Collier County, too, has experienced a run-up in prices as the inventory of well-located property connected to infrastructure has eroded.
“In Collier County, we're just about out of property to develop,” says Joseph Boff, president of Naples-based Lely Development Corp., which recently spent $6.5 million to acquire the Tucker's Grade site in Punta Gorda.
“I'm hoping I'm not crazy buying that land, but if we can be the first off the highway exit we'll be thankful.”
Boff says his development won't be able to move ahead until utilities are extended to the site, which could take up to two years.
Meanwhile, Murdock Village, a long-stalled new town that Charlotte County leaders believed could spur growth a decade ago, also appears to have renewed life.
Naples-based Private Equity Group has contracted to buy roughly half of the planned village's land — about 400 acres — for about $11 million, officials say.
The company, which five years ago bought nearly 5,200 acres from Alico Inc. in Lee County, also will be required to pay for about $11 million in required infrastructure, says Ray Sandrock, Charlotte's County administrator.
Officials from Private Equity Group, which is conducting due diligence on its planned Murdock Village purchase, did not return telephone calls for comment. If the company moves ahead, it is expected to finalize its Murdock Village purchase this fall.
In addition to roughly 2,000 new homes, Private Equity would likely build retail and other commercial space, hotel rooms and a visitors' center as was envisioned for Murdock Village more than a decade ago.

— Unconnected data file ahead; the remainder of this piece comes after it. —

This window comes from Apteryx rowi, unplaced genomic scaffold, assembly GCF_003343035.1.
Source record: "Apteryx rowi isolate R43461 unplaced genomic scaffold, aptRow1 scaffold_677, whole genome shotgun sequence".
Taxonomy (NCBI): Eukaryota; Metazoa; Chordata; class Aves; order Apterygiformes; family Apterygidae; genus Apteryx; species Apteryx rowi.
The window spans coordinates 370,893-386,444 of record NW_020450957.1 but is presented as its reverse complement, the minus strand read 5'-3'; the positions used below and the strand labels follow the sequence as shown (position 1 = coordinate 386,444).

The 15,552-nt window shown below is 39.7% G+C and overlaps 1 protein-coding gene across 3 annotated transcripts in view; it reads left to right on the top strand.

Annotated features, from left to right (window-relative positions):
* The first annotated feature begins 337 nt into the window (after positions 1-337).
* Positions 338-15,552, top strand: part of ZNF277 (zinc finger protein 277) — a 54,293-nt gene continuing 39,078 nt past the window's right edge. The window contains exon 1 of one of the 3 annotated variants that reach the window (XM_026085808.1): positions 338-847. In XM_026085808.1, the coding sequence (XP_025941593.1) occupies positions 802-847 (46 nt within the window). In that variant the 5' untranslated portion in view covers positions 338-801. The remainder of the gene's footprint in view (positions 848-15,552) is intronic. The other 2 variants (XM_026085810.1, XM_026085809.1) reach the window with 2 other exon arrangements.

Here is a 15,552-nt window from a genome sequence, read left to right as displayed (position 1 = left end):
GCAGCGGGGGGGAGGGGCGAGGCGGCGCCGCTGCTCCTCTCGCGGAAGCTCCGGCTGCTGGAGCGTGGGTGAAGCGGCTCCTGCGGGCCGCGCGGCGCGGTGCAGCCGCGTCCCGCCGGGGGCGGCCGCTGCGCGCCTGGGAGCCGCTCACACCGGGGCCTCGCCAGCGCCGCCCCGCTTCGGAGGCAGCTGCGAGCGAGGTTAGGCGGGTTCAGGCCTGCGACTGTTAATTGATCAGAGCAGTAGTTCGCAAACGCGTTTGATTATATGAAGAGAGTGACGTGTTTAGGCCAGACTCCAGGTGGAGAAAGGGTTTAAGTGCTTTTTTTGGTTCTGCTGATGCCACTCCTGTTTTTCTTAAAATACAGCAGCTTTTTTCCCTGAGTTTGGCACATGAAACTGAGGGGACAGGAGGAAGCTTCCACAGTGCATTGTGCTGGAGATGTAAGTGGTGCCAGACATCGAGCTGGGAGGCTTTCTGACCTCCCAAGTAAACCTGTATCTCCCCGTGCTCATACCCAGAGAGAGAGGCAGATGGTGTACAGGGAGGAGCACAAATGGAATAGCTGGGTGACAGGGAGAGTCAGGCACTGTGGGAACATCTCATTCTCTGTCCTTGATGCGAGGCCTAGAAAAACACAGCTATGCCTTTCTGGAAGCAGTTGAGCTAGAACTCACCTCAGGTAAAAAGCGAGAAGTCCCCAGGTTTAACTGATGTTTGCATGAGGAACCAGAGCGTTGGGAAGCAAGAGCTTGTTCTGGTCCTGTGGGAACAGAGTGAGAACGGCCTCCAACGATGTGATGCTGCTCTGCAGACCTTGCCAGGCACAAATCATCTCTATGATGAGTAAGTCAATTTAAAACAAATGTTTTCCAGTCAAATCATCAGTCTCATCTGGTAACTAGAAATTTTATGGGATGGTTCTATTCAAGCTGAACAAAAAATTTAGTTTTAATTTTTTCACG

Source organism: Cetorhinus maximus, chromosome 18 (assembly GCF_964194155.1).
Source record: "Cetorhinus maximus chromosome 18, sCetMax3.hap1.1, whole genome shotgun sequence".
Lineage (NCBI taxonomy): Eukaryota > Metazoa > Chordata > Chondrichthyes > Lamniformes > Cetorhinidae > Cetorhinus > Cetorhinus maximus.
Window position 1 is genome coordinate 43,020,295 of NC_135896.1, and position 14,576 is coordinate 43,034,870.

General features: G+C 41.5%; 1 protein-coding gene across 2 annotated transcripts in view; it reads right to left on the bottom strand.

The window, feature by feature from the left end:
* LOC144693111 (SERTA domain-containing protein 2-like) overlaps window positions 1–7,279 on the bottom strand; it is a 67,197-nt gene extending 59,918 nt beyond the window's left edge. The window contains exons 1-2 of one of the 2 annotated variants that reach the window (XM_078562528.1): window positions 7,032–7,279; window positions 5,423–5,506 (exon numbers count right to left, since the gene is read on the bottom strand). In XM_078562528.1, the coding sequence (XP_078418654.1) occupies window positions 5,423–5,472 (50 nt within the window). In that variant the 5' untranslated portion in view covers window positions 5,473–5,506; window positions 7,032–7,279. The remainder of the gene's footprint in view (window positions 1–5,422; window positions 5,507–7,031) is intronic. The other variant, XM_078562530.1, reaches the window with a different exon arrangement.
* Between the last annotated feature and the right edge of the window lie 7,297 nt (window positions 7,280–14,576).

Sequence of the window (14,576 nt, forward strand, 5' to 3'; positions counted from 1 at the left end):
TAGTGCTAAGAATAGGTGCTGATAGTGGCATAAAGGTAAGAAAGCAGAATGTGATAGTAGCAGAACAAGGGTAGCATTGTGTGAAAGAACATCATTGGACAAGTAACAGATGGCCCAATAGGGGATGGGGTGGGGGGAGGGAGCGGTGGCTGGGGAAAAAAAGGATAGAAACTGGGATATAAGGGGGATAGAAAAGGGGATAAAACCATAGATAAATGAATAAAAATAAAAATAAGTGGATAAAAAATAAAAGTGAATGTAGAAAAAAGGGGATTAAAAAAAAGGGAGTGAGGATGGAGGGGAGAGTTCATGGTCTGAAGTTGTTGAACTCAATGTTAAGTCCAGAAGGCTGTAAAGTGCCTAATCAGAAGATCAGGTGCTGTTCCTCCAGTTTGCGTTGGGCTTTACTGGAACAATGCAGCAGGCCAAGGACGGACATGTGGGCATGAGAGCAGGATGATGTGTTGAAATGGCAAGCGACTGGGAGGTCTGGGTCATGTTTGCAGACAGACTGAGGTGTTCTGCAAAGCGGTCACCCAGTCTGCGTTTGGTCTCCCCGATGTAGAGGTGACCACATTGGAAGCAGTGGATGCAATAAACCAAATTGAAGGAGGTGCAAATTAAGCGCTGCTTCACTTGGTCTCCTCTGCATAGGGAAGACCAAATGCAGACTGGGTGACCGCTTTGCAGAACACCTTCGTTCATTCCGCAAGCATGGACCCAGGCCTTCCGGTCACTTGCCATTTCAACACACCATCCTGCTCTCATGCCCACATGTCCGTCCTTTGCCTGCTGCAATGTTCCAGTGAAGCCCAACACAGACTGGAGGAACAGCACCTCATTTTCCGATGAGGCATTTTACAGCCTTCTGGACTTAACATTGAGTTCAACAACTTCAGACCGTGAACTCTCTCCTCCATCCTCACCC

“It would be almost the full concept of what Murdock Village was supposed to be,” Sandrock says.
Like Tucker's Grade, however, it would likely be 2019 before Private Equity Group could begin constructing homes within Murdock Village.
Still, the movement has many real estate participants and analysts feeling more optimistic about the county's chances than at any time in the past decade.
“It does appear to finally be coming around,” says Ashley Bloom, national land and development services product council chairman for commercial real estate brokerage firm SVN.
“Charlotte County also has the other advantage of being a more affordable market than its neighbors.”
Homes in Tucker's Grade, for instance, are likely to be priced between $200,000 and $400,000, Boff says. By comparison, the median price for a single-family home in Sarasota, Lee and Collier counties well exceeds $200,000.
“There's definitely renewed interest in Charlotte County,” says Sandrock. “There's demand, certainly, but there's also a confidence among developers we haven't seen for a while.”
He believes the work the county has done in rebuilding Punta Gorda in the wake of Hurricane Charley and enhancements to the Punta Gorda Airport have boosted confidence.
Kitson, too, credits Charlotte County's administration for helping create an environment for growth.
“Over the past 10 years the leadership there has done a great job of executing some very forward thinking,” he says. “And it's not just one thing, it's been a series of things, from downtown Punta Gorda to the Tampa Bay Rays' sports park to the airport to Charlotte Harbor. It's helped the entire county.”